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TV presenter and historian honoured by Northumbria University

5th December 2018

Historian and broadcaster David Olusoga, who was brought up in Gateshead, has been honoured by Northumbria University, Newcastle.

David has produced and presented documentaries for more than 20 years, including Black & British: A Forgotten History, The World’s War: Forgotten Soldiers of Empire, and the BAFTA award-winning Britain’s Forgotten Slave Owners. He also co-presented the new series remake of Kenneth Clark's 1969 programme Civilisations, alongside historians Mary Beard and Simon Schama, the most significant BBC cultural programme this decade.

Most recently David presented two series of A House Through Time on BBC 2, exploring 180 years of British life by focusing on the varied inhabitants of two terraced houses, one in Liverpool the other in Newcastle.

David is also a celebrated author; his 2016 book Black & British was awarded the Longman-History Today Trustees Award and the PEN Hessell-Tiltman Prize. He writes regularly for The Guardian, The Observer and the BBC History Magazine.

Born in Nigeria David spent his childhood growing up in Gateshead.

“I was brought up on Tyneside, so to be honoured by Northumbria University is special,” said David. “This University is helping Newcastle tell its story, in a more global and dynamic way than we sometimes remember. This is a port city and we often convince ourselves that we are somehow isolated, but this is a global-facing city that has always been diverse and uniquely creative. Northumbria is successfully telling the bigger story of Newcastle.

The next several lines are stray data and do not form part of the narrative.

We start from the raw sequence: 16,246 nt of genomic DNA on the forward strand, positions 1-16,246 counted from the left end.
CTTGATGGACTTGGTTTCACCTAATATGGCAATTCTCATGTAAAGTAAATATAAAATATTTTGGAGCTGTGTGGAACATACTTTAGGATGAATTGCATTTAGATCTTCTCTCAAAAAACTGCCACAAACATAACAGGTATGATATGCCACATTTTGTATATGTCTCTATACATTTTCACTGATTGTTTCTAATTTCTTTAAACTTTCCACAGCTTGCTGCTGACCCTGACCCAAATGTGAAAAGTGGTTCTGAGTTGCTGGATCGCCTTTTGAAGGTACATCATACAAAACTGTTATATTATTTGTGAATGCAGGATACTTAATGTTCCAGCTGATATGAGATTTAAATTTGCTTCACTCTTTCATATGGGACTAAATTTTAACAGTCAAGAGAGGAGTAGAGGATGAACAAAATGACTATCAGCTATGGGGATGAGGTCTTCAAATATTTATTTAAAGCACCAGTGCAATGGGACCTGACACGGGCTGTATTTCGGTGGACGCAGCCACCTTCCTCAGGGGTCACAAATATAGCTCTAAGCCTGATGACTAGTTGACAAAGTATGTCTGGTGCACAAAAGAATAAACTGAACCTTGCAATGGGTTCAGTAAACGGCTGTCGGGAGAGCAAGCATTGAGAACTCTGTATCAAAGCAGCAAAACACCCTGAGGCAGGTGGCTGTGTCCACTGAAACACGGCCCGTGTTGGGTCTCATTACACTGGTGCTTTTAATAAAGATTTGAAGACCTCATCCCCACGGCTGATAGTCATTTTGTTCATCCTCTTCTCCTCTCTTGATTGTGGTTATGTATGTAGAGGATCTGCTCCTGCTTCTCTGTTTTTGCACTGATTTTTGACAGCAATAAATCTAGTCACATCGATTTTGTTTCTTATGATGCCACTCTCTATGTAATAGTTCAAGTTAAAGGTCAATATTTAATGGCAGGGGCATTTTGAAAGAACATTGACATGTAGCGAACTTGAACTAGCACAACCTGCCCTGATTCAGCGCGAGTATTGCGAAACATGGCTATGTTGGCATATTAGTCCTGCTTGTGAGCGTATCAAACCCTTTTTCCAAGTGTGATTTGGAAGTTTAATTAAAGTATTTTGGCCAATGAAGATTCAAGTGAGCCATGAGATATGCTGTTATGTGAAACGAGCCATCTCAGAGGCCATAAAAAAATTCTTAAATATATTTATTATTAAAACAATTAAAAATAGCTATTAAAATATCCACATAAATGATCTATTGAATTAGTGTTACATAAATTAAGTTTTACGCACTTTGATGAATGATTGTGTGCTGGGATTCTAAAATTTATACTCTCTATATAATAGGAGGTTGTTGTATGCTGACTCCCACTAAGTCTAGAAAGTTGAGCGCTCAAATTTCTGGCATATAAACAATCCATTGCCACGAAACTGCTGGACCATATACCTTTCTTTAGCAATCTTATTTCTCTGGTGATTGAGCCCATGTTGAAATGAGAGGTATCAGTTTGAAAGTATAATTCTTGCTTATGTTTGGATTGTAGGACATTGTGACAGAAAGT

“We have just finished filming the second series of A House Through Time here in Newcastle, which will be aired on BBC 2 in the spring next year. When the show’s producers asked me where I wanted to film, I immediately said Newcastle because I wanted to go home and tell the story of the city that matters to me the most.”

After graduating from the University of Liverpool, David became a radio and television producer. After this he became a television presenter. David’s other books include The World’s War, which won First World War Book of the Year in 2015, and The Kaiser’s Holocaust: Germany’s Forgotten Genocide and the Colonial Roots of Nazism.

The TV presenter and executive producer gave support for a major Arts and Humanities Research Council (AHRC) bid offering his time to create a documentary around the 19th century abolitionist Richardson family from Summerfield Grove, in Newcastle.

Quakers Henry and Anna Richardson devoted their time to the anti-slavery fight. They supported civil rights campaigner Frederick Douglass, who was born into slavery on an American plantation and became famous in the 19th Century in the fight for civil rights, opening up their home to him. The forward-thinking pair also supported the boycotting of goods produced as a result of slave labour. Anna, who died in March 1892 and was buried in nearby Elswick cemetery, fund-raised with her sister-in-law Ellen to legally free Frederick Douglas from slavery on December 5, 1846.

Frederick Douglass was one of the most famous African Americans of the 19th century and with the support of Northumbria Professors David Gleeson and Brian Ward, there is now an effort to erect a statue to him in Newcastle.

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